Why you want to build a financial team

A fortuitous experience with an insurance agent reminds me that we shouldn’t do all the financial work ourselves, that we need a financial team.

I signed up for health insurance on the Marketplace. Healthcare.gov. Obamacare. Whatever you want to call it.

For various reasons, this was the first time I had ever done this.

I wasn’t too nervous about it. I understand bureaucracy, am computer savvy, and can read technical instructions. I’m pretty solid with spreadsheets, and can do math like nobody’s business.

So I was feeling super self-assured, confident, maybe a little cocky.

When I learned that I could get a free consultation with an insurance agent, I didn’t really think I’d need it, but I signed up anyway, if nothing else to verify the decisions that I had more or less already made.

And can you anticipate how it went?

I sheepishly admit, I was totally schooled by this person, and got a deal thousands of dollars better than what I had figured out for myself.

And this reminded me, yet again, of the benefits—the necessity!—of finding people who are more smarter, more skilled, or just more experienced, and putting them to work for you.

Not good with all things money-related

I’m not a tax person, and don’t claim to be. When I have a strategy call with potential clients, and they talk about needing tax advice, I say I’m not the right person to help them with that.

Getting their debt under control? You bet. Feeling more financially empowered? Definitely. Progress on their financial goals? Absolutely. But taxes? Not my department.

Similarly, I’m not an insurance guru. I understand how premiums and deductibles work, and I had a period of time where I was using a Health Savings Account (HSA), and believe me you almost need to be an insurance guru to get out of that with your wealth intact. (See also, the HSA “testing period”. Oy.)

But point being is that I generally believe I know how things work. I know what my costs are, and given a plan’s details, I can calculate more or less what my out of pocket costs are going to be.

And that’s what I had done going into my insurance consultation.

Getting schooled

But wow, what happened on that call surprised me in a way that I’m not very often surprised.

The person I spoke to told me that (for at least my situation) the plan details were not fixed, as I suspected they were, but were variable, dependent on your projected income.

Now, I thought I understood the subsidies thing. The less you earn, the more of your premiums are covered. If you make $80,000 a year, a plan may cost $700 a month, but if you make $30,000, the same plan may cost only $200 a month.

But what I had no idea of, really, zero, was that depending on your stated income, the plans’ deductible and out-of-pocket maximums would be lowered too.

And if it turned out that you underestimated your income, you’d have to pay back your subsidies, but the deductible and out-of-pocket maximums would remain the same.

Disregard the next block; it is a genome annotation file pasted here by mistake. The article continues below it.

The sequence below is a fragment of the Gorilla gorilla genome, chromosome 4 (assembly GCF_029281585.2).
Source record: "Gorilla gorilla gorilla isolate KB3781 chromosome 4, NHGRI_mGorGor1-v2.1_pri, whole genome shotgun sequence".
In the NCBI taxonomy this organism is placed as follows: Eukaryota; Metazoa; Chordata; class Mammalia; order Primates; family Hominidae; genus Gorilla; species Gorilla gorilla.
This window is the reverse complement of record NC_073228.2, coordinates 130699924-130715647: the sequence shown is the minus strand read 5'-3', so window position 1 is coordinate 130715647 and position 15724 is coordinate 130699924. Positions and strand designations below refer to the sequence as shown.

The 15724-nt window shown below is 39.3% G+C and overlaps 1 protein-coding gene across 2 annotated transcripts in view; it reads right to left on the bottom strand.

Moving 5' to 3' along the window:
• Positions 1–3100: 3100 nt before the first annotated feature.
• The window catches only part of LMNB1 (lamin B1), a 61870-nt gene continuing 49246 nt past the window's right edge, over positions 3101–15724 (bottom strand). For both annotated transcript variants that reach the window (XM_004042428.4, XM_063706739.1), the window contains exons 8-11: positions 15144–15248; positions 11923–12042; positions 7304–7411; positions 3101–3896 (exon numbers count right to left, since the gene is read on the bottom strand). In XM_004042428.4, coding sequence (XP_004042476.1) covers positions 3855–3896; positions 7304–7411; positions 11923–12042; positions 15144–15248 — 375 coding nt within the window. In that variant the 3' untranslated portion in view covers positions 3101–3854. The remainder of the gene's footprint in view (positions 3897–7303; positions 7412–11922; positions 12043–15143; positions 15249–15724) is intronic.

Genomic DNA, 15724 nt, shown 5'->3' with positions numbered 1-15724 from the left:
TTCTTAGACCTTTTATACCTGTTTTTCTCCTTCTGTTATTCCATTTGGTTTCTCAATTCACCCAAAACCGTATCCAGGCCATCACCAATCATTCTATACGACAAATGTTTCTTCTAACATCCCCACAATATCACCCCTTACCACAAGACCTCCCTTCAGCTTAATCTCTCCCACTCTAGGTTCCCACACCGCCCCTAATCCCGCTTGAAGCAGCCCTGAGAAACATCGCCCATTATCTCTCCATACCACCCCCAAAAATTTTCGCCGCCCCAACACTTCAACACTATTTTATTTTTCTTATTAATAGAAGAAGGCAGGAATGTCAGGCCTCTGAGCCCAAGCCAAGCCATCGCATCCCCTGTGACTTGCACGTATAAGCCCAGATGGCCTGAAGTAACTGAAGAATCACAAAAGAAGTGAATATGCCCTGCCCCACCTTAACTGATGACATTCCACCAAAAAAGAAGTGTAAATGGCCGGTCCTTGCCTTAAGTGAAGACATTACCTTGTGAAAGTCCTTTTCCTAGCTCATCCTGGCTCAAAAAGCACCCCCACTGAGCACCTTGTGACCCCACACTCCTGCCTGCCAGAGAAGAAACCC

This is, as far as I could tell, all above board. This isn’t a scam-the-system thing.

In fact, you can see online how certain plans have variable details based on the “cost sharing” aspects of them. The following (not my plan) are screenshots showing how the very same plan can have vastly different deductibles:

Find people smarter than you

Now, I have no idea if what I’m talking about is applicable to anyone else’s situation at all.

The important takeaway is that by working with someone who was much more skilled and familiar with this particular domain, I was much better served than if I had tried to do it myself.

And this is a reminder I needed, because it’s a reminder that I give other people.

Everyone has core competencies, but not everyone lists in those core competencies money management and money behavioral health. That doesn’t mean that you’re doomed to be bad with money, just that you would be better served by working with someone who excels in just those areas where you don’t.

You probably realize that the internet is no substitute for a doctor and that floss is no substitute for a dentist. So why do think that you’re perfectly capable of reaching your financial goals without any help?

I am projected to be thousands of dollars richer at the end of next year due to one phone call! Imagine what you could achieve with more sustained effort from a team.

Don’t try and do it all yourself. Get your team together.

And time-sensitive note: Open enrollment in the U.S. ends on December 15th. Get coverage. There’s no financial penalty for not getting coverage, but do it anyway. Don’t gamble with your health. Especially in this country, which will happily send you right into bankruptcy with any amount of medical bills. Do it.

Comments are closed.